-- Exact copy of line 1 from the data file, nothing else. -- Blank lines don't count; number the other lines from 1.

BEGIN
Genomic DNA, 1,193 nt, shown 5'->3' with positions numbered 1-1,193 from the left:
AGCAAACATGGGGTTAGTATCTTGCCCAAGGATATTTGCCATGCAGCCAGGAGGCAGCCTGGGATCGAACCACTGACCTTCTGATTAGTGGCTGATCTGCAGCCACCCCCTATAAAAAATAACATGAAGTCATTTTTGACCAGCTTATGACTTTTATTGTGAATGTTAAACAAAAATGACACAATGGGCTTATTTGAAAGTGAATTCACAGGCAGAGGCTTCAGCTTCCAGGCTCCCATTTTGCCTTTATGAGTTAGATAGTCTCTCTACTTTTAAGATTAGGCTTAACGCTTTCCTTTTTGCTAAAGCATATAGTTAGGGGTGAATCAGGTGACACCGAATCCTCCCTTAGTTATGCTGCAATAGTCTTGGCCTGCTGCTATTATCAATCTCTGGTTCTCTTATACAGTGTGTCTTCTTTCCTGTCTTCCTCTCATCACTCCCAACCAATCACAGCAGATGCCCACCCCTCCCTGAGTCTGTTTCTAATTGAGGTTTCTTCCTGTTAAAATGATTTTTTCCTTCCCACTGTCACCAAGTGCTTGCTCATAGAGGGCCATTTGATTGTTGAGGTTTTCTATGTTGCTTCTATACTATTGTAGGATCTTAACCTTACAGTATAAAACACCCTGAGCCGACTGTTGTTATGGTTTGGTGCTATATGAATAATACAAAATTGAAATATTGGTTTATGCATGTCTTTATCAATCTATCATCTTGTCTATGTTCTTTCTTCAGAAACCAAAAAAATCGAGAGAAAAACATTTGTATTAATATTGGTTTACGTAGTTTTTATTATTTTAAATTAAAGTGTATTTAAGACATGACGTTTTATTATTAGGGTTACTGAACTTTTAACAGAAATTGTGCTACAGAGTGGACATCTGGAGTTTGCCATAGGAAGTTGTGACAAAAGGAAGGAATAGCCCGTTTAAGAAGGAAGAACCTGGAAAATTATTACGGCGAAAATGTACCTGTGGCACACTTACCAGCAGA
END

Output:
Genomic DNA, 1,193 nt, shown 5'->3' with positions numbered 1-1,193 from the left: